Appellee filed his complaint in the court below, alleging that, on or about September 28, 1929, he was the owner of a certain described automobile of the value of $600; that, on said date, this automobile was stored in a public lot located in the city of Fort Wayne, which lot was operated and controlled by appellant, and in which the appellant solicited the general public to park automobiles, charging for the service so rendered the sum of 25 cents per day, which appellee paid; that, as a consideration for said charge, appellant undertook and agreed to safely keep and care for said automobile and return same to appellee upon return of the receipt issued to him by appellant at the time of storing of same; that, while in the care and custody of appellant, said automobile, through appellant's negligence, was stolen; that appellee returned his receipt for the automobile to appellant, but it never returned or delivered said automobile to him; that, by reason thereof, he was damaged in the sum of $600.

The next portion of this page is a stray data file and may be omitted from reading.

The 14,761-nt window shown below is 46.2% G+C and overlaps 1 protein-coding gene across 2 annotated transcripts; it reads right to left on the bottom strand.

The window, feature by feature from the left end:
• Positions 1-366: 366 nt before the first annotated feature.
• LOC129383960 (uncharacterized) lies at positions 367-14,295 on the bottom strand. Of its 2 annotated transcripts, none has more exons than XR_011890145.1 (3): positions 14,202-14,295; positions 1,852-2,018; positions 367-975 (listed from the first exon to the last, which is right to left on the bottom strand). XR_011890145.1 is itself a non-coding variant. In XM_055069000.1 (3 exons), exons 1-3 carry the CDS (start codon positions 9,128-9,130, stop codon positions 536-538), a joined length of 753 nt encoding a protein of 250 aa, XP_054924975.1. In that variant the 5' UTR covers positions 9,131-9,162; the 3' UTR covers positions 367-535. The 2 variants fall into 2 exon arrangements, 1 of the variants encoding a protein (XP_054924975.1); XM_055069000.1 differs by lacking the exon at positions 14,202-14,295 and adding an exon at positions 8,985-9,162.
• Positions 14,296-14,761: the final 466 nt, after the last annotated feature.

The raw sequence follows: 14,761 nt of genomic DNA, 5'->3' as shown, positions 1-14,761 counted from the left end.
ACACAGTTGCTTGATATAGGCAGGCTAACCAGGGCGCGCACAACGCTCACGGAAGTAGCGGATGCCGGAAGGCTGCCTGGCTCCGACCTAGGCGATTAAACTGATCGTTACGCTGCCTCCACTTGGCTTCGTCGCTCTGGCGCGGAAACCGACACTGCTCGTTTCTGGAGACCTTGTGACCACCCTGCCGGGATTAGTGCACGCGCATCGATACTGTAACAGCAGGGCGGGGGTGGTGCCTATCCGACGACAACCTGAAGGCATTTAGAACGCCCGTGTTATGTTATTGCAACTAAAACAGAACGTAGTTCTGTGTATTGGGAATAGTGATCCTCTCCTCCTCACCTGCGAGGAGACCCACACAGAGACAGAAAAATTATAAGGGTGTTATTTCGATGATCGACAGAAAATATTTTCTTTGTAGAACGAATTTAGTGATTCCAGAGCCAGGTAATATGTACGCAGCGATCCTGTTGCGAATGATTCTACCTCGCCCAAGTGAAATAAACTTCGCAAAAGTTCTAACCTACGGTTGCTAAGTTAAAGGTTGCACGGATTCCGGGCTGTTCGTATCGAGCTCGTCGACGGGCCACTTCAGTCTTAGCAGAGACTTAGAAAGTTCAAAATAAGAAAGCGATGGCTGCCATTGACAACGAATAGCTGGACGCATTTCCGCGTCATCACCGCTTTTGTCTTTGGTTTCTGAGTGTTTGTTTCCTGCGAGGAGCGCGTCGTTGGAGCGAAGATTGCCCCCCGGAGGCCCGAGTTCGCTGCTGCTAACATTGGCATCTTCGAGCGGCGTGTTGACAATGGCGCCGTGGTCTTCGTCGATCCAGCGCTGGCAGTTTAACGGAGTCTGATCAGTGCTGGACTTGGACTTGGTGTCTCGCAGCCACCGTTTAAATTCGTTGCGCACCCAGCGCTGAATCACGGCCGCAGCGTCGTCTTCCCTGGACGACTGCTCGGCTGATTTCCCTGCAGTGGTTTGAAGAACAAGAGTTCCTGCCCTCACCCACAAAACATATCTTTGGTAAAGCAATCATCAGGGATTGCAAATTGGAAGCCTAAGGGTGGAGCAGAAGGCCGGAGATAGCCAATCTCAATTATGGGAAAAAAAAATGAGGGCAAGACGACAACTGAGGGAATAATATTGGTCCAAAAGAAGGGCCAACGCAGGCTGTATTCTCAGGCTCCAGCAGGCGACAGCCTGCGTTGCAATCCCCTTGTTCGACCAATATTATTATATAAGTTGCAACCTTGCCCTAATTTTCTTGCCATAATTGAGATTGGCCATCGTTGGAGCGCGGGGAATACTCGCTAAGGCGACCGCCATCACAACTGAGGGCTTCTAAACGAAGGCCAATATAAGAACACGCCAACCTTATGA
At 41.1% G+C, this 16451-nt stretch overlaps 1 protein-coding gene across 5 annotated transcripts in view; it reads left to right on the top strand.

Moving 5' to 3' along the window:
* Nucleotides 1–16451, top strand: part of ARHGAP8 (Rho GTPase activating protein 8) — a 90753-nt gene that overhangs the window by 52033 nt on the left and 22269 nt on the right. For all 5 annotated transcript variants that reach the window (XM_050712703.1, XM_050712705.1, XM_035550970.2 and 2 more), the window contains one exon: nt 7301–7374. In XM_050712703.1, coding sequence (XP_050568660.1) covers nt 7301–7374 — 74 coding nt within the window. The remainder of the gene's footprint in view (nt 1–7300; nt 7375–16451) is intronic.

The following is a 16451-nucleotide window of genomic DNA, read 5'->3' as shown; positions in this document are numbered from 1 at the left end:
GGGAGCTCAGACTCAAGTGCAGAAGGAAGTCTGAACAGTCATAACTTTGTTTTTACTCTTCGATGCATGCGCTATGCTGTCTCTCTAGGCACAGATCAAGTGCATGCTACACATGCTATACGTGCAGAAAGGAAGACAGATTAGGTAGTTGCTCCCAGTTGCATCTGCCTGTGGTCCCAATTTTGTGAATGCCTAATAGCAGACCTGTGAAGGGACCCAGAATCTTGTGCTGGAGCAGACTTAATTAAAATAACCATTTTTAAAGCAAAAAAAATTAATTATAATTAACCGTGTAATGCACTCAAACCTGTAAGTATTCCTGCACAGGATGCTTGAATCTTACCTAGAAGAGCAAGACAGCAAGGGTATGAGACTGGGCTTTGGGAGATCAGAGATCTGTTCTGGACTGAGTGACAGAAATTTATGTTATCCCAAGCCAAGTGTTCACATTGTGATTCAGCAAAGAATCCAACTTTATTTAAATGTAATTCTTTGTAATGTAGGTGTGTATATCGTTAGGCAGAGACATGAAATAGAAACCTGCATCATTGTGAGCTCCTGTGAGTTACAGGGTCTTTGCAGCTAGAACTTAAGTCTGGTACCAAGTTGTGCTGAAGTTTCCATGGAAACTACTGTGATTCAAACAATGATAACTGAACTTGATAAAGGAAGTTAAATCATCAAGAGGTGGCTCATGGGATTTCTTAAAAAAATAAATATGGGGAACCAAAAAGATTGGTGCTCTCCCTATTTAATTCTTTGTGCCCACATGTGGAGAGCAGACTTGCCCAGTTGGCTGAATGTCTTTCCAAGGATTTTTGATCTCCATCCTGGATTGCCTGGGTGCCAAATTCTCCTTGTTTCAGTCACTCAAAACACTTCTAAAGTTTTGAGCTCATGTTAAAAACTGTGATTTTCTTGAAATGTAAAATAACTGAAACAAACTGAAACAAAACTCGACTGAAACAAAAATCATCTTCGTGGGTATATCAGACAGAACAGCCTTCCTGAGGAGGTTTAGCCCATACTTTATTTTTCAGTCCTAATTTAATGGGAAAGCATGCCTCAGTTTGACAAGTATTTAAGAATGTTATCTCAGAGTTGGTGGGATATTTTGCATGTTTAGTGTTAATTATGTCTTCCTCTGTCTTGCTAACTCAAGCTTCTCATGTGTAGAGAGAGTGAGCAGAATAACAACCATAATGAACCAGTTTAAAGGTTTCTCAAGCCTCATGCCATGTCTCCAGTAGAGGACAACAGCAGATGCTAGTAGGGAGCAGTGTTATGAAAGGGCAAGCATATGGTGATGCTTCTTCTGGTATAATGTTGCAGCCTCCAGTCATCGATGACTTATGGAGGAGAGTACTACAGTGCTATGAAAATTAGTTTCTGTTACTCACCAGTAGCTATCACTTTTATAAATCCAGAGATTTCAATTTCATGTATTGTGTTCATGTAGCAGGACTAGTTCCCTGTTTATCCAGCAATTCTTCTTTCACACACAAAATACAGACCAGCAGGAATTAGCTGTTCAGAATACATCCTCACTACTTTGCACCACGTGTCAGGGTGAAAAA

To this complaint an answer in general denial was filed. Upon the issue thus tendered, the cause was submitted to the court for trial, without a jury. Judgment was rendered against the appellant. Motion for a new trial was overruled, hence this appeal. The only error assigned by appellant is the overruling of its motion for a new trial. The only reason for a new trial, relied upon by appellant for a reversal of this cause is that the decision of the trial court is not sustained by sufficient evidence.
Counsel for both appellant and appellee agree that the complaint proceeds upon the theory of damages suffered by appellee because of the careless and negligent breach of a contract of bailment by appellant.